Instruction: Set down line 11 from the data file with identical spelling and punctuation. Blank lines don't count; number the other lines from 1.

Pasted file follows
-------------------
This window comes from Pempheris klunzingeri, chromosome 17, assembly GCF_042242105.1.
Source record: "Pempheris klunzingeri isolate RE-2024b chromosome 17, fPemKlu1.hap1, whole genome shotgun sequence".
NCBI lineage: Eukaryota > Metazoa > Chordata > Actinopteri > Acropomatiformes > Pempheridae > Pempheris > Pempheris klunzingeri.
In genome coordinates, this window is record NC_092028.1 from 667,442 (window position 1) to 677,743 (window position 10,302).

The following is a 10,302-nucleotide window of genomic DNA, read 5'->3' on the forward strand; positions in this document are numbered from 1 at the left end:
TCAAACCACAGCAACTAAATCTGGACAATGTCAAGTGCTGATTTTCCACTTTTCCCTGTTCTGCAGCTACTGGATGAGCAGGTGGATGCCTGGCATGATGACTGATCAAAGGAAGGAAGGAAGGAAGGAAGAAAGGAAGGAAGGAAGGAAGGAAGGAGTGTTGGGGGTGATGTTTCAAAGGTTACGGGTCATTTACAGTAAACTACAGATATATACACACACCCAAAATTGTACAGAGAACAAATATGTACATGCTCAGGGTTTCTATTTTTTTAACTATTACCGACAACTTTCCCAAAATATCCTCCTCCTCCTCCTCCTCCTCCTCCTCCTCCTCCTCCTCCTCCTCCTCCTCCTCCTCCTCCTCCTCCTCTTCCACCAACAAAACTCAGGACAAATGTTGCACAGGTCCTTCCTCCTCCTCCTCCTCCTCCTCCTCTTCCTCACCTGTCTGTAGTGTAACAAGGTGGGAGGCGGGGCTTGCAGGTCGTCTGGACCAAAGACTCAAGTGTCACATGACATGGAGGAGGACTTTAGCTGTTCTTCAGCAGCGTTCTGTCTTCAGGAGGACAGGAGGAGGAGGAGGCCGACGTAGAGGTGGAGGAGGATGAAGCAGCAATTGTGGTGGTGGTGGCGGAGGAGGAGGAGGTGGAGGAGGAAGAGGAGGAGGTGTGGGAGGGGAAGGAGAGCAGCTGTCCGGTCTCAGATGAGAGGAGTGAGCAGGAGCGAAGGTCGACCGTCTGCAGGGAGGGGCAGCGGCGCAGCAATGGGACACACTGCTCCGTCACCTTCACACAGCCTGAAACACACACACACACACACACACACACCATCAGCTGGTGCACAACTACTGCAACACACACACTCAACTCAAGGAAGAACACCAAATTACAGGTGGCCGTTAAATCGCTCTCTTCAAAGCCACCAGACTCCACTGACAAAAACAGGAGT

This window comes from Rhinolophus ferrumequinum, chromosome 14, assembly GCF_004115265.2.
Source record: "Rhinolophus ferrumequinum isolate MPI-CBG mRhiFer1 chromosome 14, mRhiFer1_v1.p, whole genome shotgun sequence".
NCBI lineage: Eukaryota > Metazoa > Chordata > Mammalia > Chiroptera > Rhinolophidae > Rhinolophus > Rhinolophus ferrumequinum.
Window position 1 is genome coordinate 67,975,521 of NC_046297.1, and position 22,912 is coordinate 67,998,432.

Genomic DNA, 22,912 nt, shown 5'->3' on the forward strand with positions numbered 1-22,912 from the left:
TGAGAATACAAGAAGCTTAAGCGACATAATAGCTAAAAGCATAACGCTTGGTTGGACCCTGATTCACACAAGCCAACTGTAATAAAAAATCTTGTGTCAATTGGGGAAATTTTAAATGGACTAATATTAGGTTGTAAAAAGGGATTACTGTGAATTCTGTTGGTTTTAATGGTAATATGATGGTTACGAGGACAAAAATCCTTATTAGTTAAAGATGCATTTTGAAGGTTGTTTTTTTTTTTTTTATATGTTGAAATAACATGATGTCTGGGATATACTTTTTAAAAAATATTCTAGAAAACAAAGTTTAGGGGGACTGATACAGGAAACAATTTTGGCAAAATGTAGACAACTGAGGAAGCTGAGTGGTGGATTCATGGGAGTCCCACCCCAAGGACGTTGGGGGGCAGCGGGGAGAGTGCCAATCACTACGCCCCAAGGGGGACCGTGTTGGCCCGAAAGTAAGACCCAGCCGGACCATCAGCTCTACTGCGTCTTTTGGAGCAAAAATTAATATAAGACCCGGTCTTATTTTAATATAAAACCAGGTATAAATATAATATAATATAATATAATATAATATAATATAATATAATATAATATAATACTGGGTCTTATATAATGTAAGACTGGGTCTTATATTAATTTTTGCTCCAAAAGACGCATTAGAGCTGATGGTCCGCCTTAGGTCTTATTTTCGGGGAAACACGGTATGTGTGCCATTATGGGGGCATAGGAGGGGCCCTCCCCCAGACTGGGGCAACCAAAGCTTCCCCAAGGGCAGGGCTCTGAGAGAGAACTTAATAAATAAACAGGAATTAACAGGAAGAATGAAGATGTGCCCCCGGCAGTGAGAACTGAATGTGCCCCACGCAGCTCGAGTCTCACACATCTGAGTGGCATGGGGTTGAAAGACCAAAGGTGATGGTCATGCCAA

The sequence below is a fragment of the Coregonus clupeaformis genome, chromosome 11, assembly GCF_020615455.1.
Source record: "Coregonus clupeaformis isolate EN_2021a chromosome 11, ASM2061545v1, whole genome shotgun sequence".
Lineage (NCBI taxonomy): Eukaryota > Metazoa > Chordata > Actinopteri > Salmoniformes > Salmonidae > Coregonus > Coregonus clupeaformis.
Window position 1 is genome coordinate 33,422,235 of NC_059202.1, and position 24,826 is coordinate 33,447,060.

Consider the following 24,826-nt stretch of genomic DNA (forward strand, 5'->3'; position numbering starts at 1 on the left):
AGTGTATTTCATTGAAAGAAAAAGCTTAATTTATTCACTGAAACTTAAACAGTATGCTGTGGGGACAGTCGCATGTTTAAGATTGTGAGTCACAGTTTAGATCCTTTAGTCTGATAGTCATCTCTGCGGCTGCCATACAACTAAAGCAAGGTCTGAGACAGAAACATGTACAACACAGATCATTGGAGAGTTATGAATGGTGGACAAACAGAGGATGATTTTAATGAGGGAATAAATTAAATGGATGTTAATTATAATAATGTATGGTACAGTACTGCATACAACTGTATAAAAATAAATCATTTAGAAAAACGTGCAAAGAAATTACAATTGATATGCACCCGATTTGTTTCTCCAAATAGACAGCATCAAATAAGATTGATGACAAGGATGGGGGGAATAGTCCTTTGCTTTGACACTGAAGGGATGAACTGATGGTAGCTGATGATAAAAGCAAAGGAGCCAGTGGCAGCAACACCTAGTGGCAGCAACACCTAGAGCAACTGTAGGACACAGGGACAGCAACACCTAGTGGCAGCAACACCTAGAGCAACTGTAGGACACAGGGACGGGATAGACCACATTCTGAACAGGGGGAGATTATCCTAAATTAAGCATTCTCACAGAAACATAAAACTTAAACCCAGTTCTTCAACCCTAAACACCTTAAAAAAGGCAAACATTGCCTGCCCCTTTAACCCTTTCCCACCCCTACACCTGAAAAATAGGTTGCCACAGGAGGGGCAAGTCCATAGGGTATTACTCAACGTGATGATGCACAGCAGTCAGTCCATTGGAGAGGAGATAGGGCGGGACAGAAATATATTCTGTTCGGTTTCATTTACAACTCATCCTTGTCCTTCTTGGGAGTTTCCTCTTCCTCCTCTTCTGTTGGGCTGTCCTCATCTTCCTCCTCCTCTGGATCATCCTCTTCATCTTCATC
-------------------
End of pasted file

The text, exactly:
Genomic DNA, 22,912 nt, shown 5'->3' on the forward strand with positions numbered 1-22,912 from the left: